An intriguing decorator crab found under a rock in the low intertidal zone at Cape Arago, OR, on 11 May 2012. It's a Foliate Kelp Crab (or Mimicking Crab), Mimulus foliatus.
This species ranges from Alaska to southern California. It should occur at Bodega Head, but I haven't encountered it yet. Has anybody else?
Note the broad carapace with wing- or leaf-like extensions or flanges along the sides.
Decorator crabs often attach objects to their shells for camouflage. In the photos, look for the plant material and red algae attached to its rostrum, or "nose."
After turning over the crab to see its underside, we realized that this Foliate Kelp Crab was a female carrying eggs. In the photo below, look at the small purple eggs attached to her abdomen.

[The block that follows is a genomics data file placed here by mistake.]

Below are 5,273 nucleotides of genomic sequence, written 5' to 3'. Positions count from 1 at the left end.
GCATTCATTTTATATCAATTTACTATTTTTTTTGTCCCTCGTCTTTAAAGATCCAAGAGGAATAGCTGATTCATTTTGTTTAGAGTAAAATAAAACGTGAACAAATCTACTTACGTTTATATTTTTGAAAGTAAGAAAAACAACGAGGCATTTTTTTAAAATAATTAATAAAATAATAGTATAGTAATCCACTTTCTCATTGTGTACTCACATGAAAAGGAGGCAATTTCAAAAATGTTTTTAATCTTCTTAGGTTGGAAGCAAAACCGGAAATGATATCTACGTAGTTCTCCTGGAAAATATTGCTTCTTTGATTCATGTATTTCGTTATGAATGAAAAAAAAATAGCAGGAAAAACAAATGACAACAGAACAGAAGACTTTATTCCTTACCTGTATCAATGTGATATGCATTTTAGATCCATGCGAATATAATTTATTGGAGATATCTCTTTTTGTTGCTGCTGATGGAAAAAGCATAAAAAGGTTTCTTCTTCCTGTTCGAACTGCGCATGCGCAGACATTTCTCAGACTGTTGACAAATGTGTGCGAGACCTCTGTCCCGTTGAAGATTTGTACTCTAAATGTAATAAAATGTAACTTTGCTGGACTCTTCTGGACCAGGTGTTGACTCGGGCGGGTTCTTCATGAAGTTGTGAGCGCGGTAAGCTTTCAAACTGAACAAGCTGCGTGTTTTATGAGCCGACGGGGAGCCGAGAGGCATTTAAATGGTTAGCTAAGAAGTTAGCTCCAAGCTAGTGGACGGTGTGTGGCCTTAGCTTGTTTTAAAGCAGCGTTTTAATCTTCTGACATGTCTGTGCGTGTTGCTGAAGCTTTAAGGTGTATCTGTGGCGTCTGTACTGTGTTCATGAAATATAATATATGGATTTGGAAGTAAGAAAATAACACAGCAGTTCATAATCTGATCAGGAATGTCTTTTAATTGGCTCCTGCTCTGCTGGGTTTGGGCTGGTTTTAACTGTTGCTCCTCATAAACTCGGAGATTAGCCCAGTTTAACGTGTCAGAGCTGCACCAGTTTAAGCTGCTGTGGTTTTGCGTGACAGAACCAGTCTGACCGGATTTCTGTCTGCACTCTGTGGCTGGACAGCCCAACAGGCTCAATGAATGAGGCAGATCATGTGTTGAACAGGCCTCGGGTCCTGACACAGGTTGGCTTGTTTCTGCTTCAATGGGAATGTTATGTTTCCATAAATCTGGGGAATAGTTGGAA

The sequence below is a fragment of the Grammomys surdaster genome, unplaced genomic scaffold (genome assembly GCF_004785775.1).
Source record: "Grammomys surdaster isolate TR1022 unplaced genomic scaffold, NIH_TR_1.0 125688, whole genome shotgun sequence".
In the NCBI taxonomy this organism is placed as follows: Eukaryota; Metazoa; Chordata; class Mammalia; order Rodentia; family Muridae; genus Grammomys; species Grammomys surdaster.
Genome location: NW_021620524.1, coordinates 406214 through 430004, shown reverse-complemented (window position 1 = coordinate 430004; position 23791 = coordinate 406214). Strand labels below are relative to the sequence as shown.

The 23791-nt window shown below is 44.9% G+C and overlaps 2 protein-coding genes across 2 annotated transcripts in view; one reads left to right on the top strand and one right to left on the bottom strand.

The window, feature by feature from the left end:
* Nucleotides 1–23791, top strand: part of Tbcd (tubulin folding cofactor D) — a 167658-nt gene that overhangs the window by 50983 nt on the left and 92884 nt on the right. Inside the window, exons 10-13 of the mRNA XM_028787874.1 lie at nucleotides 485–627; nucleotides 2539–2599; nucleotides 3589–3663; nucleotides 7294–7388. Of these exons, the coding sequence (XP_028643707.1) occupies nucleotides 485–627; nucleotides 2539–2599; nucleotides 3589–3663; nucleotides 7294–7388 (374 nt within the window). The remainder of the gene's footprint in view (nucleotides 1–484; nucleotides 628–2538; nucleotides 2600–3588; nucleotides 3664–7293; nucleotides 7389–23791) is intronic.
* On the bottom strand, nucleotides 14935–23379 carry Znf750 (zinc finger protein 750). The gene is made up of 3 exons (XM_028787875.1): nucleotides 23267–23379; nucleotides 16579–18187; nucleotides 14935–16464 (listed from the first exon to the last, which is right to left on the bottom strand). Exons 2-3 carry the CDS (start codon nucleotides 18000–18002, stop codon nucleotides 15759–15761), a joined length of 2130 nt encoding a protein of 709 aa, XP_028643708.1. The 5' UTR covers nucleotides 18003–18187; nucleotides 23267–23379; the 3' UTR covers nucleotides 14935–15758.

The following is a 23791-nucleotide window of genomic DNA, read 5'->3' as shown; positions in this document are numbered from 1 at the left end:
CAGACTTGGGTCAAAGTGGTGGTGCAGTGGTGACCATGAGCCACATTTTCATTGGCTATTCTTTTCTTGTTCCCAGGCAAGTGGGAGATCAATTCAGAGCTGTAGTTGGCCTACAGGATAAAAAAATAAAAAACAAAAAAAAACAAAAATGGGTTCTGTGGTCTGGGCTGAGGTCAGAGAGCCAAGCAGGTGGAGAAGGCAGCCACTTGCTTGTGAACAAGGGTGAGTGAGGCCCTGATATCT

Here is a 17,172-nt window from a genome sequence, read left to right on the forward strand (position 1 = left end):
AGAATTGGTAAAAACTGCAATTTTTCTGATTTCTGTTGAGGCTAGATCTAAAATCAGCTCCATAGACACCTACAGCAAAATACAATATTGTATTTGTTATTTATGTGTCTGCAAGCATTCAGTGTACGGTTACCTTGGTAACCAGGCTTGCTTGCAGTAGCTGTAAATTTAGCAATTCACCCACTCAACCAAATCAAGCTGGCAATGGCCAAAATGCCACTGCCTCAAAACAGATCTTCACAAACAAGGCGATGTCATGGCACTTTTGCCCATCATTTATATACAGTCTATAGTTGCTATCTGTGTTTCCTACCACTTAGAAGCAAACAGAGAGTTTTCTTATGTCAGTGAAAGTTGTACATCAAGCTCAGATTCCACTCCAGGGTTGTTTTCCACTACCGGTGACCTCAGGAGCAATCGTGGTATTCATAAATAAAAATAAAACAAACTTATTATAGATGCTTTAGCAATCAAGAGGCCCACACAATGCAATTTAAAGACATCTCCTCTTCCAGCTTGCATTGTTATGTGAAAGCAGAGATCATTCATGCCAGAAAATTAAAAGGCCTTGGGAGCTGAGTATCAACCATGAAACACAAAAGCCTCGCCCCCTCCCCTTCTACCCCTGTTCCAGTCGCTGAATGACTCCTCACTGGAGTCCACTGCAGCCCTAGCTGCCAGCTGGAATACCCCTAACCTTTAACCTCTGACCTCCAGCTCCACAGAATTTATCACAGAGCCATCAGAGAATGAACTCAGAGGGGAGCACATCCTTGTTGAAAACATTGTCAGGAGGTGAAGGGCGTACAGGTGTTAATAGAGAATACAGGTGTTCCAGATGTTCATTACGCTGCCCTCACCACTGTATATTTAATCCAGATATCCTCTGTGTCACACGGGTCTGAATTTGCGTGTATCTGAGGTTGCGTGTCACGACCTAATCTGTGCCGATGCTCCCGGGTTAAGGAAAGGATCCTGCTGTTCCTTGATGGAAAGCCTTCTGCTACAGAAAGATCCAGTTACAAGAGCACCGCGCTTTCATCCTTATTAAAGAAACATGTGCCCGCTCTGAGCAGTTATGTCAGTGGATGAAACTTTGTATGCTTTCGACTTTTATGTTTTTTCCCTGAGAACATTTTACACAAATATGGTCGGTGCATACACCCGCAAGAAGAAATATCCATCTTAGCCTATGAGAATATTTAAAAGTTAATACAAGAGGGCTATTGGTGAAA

It's not uncommon to find bryozoans or sponges growing on the shells of Foliate Kelp Crabs. See below for a close-up of both (bryozoan in white/gray, sponge in yellow) visible on the corner of her shell.
P.S. You may be familiar with a plant by the name of Mimulus (also known as monkeyflower). There are two species on Bodega Head: Mimulus aurantiacus and M. guttatus. More about them later!